# Does sample size affect the distribution of p-values? [duplicate]

I'm conducting a simulation study where I repeatedly sample heights from a normal distribution with a mean of 175 cm and standard deviation of 6 cm. I then calculate a one-sample t-test p-value for each sample against a null hypothesis mean of -175 cm. My sample sizes are quite large (200 observations per sample).

Theoretically, I expected the p-values to follow a unimodal distribution since i thought comparing it to a small sample that have a uniform distribution,so we'll have more population and the mean will be more accurate and close to 175. Which will make the p-value closer to range 1. (skewed to the left). but I was wondering if a larger sample size might change this distribution. Specifically, I used this code:

iterations = 5000
p_values = np.empty(iterations)

for i in range(iterations):
sample_heights = np.random.normal(175, 6, 200)
p_values[i] = p_value_calculator(sample_heights, 200, 175)

plt.hist(p_values, bins=30, edgecolor='black')
plt.xlabel('p-value')
plt.ylabel('Count')
plt.title('Distribution of p-values')


Despite having a large sample size, I noticed that the distribution of p-values appears uniform, which was initially surprising to me. Does sample size affect the distribution of p-values or is it always uniform when the null hypothesis is true?"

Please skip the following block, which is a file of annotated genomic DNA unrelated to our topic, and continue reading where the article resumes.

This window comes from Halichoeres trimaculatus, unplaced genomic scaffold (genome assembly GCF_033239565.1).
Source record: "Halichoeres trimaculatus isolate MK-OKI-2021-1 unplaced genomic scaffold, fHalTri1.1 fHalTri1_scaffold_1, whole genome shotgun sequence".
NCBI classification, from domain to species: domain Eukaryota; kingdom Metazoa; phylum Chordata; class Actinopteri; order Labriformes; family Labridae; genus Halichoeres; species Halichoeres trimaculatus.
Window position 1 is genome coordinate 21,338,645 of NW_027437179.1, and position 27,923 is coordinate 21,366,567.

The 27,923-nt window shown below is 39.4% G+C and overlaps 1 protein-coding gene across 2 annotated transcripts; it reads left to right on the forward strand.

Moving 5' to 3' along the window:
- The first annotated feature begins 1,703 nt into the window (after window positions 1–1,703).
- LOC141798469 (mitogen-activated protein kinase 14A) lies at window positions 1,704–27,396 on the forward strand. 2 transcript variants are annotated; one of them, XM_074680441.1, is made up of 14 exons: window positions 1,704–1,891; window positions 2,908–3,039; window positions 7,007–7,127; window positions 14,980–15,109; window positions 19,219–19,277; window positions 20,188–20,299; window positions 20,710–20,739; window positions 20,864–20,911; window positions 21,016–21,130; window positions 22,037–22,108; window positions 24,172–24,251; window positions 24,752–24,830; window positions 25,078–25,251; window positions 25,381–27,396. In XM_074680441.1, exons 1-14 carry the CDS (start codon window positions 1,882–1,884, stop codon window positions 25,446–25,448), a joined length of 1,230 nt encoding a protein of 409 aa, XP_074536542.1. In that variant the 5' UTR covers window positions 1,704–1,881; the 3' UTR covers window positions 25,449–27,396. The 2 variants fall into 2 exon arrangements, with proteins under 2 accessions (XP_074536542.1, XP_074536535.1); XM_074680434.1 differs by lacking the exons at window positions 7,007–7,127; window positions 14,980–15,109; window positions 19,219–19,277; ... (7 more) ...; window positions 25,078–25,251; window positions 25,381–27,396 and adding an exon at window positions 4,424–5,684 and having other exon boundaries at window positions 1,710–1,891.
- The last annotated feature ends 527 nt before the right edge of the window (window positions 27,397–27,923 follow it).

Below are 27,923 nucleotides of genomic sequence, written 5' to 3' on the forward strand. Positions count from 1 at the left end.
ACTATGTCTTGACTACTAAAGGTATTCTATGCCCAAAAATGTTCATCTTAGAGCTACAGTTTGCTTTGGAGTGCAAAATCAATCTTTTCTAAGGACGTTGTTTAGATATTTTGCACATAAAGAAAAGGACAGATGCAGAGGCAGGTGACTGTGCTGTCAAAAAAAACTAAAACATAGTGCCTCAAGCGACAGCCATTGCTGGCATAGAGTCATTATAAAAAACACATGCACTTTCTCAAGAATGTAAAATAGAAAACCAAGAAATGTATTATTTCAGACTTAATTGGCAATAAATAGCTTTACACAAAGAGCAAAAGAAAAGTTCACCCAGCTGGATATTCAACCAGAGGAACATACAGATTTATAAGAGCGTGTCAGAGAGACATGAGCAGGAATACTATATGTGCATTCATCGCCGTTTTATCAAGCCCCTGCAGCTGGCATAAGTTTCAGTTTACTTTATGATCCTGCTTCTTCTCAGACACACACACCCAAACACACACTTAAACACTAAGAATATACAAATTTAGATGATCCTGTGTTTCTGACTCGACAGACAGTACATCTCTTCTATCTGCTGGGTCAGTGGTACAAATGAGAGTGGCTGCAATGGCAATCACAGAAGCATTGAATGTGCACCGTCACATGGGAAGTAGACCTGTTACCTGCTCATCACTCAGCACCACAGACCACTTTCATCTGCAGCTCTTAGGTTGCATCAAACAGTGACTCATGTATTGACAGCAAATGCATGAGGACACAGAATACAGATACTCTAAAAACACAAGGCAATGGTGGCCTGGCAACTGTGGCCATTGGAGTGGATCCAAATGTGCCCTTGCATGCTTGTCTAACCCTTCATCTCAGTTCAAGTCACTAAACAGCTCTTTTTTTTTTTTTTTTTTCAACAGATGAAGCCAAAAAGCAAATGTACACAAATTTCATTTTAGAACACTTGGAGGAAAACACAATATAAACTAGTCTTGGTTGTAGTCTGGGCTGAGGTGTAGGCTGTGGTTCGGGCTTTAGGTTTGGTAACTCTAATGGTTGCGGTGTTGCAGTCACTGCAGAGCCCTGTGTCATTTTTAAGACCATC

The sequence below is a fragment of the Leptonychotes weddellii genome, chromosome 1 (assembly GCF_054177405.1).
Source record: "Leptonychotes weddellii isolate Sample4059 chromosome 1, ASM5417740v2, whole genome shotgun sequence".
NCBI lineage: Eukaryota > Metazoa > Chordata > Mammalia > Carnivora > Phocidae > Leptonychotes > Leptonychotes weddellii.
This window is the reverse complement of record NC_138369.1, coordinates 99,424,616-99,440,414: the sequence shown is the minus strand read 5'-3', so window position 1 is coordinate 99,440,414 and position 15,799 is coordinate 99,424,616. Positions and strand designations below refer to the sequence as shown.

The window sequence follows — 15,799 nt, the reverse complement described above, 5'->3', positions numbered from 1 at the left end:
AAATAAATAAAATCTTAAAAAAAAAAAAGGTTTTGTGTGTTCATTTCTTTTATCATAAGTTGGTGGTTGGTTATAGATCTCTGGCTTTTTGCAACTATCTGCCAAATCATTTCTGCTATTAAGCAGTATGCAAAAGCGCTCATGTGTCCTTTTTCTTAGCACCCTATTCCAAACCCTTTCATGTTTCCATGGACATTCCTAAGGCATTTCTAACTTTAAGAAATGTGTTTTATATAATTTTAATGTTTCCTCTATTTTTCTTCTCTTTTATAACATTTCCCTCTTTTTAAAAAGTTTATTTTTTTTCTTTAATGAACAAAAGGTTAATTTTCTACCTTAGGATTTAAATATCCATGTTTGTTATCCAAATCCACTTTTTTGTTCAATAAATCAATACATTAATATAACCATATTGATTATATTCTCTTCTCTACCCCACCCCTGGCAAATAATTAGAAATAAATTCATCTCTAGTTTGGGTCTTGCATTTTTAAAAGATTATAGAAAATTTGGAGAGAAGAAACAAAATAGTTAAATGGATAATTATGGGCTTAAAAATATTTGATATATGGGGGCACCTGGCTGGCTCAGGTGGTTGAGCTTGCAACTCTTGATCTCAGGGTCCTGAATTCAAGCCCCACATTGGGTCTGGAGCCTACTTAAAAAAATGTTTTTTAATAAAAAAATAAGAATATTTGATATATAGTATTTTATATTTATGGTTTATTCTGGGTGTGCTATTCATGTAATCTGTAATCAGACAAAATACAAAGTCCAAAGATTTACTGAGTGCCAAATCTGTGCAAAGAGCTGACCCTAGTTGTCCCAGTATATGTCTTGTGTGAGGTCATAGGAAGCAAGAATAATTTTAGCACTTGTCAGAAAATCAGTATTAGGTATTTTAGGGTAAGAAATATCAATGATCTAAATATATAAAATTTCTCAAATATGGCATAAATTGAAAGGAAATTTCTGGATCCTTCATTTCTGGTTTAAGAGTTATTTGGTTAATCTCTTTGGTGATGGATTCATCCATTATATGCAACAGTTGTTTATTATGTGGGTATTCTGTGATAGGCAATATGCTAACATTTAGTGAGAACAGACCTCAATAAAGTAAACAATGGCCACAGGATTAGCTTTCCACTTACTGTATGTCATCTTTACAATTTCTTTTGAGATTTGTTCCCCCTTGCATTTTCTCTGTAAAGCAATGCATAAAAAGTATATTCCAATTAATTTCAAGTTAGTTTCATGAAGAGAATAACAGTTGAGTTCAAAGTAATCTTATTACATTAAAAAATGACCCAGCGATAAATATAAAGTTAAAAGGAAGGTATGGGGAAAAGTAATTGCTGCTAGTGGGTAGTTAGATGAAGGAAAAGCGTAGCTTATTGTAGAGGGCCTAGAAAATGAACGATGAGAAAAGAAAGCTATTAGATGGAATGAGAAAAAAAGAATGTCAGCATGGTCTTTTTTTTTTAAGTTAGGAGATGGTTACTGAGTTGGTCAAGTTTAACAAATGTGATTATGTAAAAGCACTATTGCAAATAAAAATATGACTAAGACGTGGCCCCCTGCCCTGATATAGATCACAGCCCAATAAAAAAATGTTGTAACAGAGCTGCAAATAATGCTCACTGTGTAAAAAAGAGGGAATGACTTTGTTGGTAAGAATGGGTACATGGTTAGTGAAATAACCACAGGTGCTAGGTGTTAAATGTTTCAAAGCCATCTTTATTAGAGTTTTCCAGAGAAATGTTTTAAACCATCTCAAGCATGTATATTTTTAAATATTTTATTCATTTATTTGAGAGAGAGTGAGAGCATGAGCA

As others have said, p-values always have a uniform distribution when the null hypothesis is true. I wanted to address your intuition that since sample means will be closer to the population mean because of the larger sample size, you would expect p-values to be closer to 1 and therefore unimodal. Although it's true that sample means will be closer to the population mean, remember that it's the z-statistic, which is a function of the sample mean and the standard error (i.e., $$\frac{\bar{x} - \mu}{\sigma/\sqrt{n}}$$), that determines the p-value. Although the sample means will be closer to the population mean with a larger sample, the standard error will shrink accordingly so that the z-statistic maintains a normal distribution and the p-value maintains a uniform distribution.
When the null hypothesis is true, which it is in your code, p-values should be distributed as $$U(0,1)$$. This way, p-values mean what they claim to mean, in that the probability of getting a p-value of $$0.05$$ or lower is actually $$0.05$$.